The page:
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Singapore Polytechnic offers Asia's first applied drama and psychology diploma

The multi-disciplinary course will train students to apply drama and psychology to address social issues like ageing and drug abuse.


Close to 100 people congregated at the Chinatown Heritage Centre today to solve a 1930s "murder" mystery. To commemorate the launch of Asia's first Diploma in Applied Drama and Psychology (DADP) offered by Singapore Polytechnic, guests, staff and students were treated to a museum theatre performance to gain first-hand experience in applying drama and psychology to address social issues like ageing and drug abuse.

DADP is the first multi-disciplinary course offered by a polytechnic in Singapore that integrates both the Arts and Social Sciences. It is unique as it trains students to integrate the skills in applied drama and psychology. Graduates will gain from the combined theory and practice of psychology and applied drama.

The introduction of DADP is timely as it coincides with the growing demand for skilled professionals in the arts, arts education, community development and social service sectors.

Speaking at the launch of the diploma, Mr Tan Hang Cheong, who will take over as SP Principal in January 2008 said: "This year alone, the Singapore government will endorse 650 quality arts education programmes for 330,000 students in Singapore, and will inject an additional $300,000 for the rehabilitation of young offenders under the successful Guidance Programme. These are all potential areas for employment of our DADP graduates."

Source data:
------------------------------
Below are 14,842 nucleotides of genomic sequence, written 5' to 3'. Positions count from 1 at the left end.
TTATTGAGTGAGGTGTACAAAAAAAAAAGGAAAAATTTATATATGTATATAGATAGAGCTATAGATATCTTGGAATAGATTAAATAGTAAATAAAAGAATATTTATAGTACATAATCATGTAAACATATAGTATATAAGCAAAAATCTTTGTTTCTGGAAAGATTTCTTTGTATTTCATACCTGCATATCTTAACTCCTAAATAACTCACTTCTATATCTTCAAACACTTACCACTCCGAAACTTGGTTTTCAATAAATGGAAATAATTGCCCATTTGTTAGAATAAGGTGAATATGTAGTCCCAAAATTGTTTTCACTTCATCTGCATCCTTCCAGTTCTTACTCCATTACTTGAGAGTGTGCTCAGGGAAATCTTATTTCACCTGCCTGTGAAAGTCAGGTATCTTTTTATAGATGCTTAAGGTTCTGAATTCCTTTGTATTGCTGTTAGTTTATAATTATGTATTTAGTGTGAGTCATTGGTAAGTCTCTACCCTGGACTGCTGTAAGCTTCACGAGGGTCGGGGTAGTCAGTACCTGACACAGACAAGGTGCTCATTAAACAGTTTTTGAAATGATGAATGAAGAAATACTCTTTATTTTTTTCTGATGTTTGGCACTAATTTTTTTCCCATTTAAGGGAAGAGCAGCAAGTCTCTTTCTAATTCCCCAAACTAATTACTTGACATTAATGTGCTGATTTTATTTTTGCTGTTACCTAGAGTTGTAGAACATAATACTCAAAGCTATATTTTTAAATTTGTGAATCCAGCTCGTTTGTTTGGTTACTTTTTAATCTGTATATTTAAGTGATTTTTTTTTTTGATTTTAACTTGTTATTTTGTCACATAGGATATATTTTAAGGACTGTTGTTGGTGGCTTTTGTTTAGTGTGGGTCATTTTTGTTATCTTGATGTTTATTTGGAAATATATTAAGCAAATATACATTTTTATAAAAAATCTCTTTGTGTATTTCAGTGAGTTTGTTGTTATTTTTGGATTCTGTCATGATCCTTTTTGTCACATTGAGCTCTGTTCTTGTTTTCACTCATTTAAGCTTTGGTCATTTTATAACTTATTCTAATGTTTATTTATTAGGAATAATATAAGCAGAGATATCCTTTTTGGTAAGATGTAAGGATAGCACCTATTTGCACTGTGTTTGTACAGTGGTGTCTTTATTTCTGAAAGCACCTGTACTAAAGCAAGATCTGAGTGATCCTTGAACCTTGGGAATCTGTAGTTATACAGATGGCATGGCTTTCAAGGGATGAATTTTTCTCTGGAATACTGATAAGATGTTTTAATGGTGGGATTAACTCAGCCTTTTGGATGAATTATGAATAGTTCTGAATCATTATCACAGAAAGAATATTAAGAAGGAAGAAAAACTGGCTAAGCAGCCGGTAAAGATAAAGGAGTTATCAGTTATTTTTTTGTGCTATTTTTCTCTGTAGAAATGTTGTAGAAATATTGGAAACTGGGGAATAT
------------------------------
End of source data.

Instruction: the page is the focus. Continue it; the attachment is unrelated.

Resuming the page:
DADP graduates who love drama and with a desire to serve the community can look forward to gainful employment, such as programme administrators officers, youth officer, library officer, education and rehabilitation facilitators, social work assistants, prevention and intervention programme officers, outreach officers and drama educators.

In the months leading up to the diploma launch, SP has worked with various community-based agencies to expose DADP students to real-life experience through training attachments and internship programmes. In September, the team worked with 15 youths-at-risk from the Student Advisory Centre under the Recharge programme.

The launch of DADP saw SP students working side by side with active seniors from the Council for Third Age (C3A). They put up a museum theatre performance to solve a murder mystery through applied drama and psychology.

Commenting on the collaboration with SP, Mr Gerard Ee, Chairman of C3A and Guest-of-Honour of the launch said: "Active ageing is still a very new concept in Singapore. Though it is fast gaining popularity and acceptance, many people have never heard about active ageing, or have only hazy ideas about it. We see much potential in applied drama as a method of delivering the active ageing message, and our endorsement of SP's DADP will give us the avenue to embark on joint theatre projects. The Council is happy to be part of the DADP, and we look forward to other opportunities for collaborating with SP."

The Diploma in Applied Drama and Psychology is a three-year course with an initial intake of 40 students in the academic year of 2008. Interested "O" level school leavers can find out more about the course at SP's Open House from 10 to 12 January 2008 or on our website.


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